School progress measures are a missed opportunity for a fairer and more informative approach

This blog piece was originally published on The University of Birmingham’s Social Sciences  Blog (link) (May, 2018)

The Progress 8 measures of school performance compare pupils’ GCSE results across 8 subjects to those of other pupils with the same primary school SATs results. There are many reasons behind the differences we see in the scores, many of which have nothing to do with school quality. They tell us surprisingly little about school performance.

It is easy to find fault in performance measures, and there is certainly a lot of ammunition to do this in the case of the Progress 8 measures. However, in my research, I work towards improving education policy and practice, rather than merely criticising the status quo. So here are five ways to reform the school Progress measures:

1. Fix the ability bias:

Progress measures help us see pupil progress relative to similar-ability peers in other schools. But, as my recent research has shown, error in the measures used to estimate ability means that a sizable ‘ability bias’ remains, giving a particularly large advantage to selective grammar schools. Ability bias can be rectified by looking at average school starting points as well the starting points for individual pupils (or more sophisticated methods which estimate and correct for measurement unreliability).

2. Replace or supplement Progress 8 with a measure that  takes context into account:

My paper, published when the first Progress measures were introduced in 2016 found that around a third of the variation in Progress 8 can be accounted for by a small number of school intake characteristics such as the proportion of pupils on free school meals and/or with English as an additional language (EAL). Using more sophisticated measures would reveal further predictable differences unrelated to school quality (e.g. considering EAL groups, the number of years pupils are on Free School Meals, or factors such as parental education). We must guard against measures excusing lower standards for disadvantaged groups. But not providing contextualised estimates leaves us with little more than impressions on how interacting contextual factors influence outcomes and no one in a position to make data-informed judgements.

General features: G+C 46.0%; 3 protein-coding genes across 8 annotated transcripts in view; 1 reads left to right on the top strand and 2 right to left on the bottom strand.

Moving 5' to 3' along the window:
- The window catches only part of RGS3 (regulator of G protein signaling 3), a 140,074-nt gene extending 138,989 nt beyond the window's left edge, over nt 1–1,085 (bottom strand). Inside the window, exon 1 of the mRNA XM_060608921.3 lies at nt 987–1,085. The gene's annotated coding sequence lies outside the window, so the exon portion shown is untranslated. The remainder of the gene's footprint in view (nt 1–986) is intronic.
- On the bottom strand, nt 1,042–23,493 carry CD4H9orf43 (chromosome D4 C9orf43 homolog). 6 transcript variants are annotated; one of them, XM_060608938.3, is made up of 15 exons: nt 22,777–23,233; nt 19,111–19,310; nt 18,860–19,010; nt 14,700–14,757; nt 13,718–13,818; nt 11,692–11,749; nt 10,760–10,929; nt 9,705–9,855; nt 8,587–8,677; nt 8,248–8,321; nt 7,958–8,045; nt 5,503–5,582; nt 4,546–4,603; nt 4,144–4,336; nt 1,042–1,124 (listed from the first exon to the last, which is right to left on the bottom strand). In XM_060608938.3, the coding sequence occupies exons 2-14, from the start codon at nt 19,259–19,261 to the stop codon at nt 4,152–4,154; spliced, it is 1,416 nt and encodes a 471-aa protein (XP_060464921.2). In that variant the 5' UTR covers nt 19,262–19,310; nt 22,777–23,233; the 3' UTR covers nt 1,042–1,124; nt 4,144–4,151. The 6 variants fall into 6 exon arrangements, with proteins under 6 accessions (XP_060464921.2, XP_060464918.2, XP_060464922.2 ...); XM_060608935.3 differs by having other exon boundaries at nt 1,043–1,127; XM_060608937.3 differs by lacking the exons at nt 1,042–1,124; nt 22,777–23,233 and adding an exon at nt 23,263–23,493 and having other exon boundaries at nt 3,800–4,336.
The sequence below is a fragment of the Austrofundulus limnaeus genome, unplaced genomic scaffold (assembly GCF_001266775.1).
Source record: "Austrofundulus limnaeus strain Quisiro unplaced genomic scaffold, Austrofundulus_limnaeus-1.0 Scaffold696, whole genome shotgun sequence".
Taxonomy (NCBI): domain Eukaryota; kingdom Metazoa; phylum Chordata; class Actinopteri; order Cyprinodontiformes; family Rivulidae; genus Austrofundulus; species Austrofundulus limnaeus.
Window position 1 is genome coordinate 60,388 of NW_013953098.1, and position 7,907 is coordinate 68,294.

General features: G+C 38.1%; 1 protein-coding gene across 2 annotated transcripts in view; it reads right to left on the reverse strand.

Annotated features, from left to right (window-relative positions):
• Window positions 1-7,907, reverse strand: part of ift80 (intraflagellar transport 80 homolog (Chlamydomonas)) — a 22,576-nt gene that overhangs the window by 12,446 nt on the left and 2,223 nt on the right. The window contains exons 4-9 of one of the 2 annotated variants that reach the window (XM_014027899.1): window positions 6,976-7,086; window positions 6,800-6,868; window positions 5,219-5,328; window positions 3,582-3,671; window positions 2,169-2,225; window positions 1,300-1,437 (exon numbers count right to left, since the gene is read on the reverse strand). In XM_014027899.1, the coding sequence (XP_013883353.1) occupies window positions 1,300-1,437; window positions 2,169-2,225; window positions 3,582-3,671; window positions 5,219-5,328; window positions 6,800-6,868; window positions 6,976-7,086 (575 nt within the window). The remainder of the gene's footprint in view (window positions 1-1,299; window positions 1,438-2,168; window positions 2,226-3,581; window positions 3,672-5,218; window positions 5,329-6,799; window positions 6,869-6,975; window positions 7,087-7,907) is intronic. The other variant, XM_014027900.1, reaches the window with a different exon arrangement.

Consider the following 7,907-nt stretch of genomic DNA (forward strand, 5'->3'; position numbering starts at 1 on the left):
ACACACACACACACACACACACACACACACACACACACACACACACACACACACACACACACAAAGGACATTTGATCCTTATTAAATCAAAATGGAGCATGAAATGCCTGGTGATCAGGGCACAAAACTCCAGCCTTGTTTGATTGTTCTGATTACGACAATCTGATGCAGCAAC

3. Create measures which smooth volatility over several years:

Progress 8 is highly affected by unreliable assessments and statistical noise. Only a tiny portion of Progress 8 variation is likely to be due to differences in school performance. A large body of research has revealed very low rates of stability for progress (value-added) measures over time. Judging a school using a single year’s data is like judging my golfing ability from a single hole. A school performance measure based on a 2- or 3-year rolling average would smooth out volatility in the measure and discourage short-termism.

4. Show the spread, not the average:

It is not necessary to present a single score rather than, for example, the proportion of children in each of 5 progress bands, from high to low. Using a single score means that, against the intentions of the measure, the scores of individual students can be masked by the overall average and downplayed. Similarly, the measure attempts to summarise school performance across all subjects using a single number. Schools have strengths and weaknesses and correlations between performances across subject are moderate at best.

5. Give health warnings and support for interpretation:

Publishing the Progress measures in ‘school performance tables’ and inviting parents to ‘compare school performance’ does little to encourage and support parents to consider the numerous reasons why the scores are not reflective of school performance. Experts have called for, measures to be accompanied by prominent ‘health warnings’ if published. Confidence intervals are not enough. The DfE should issue and prominently display guidance to discourage too much weight being placed on the measures.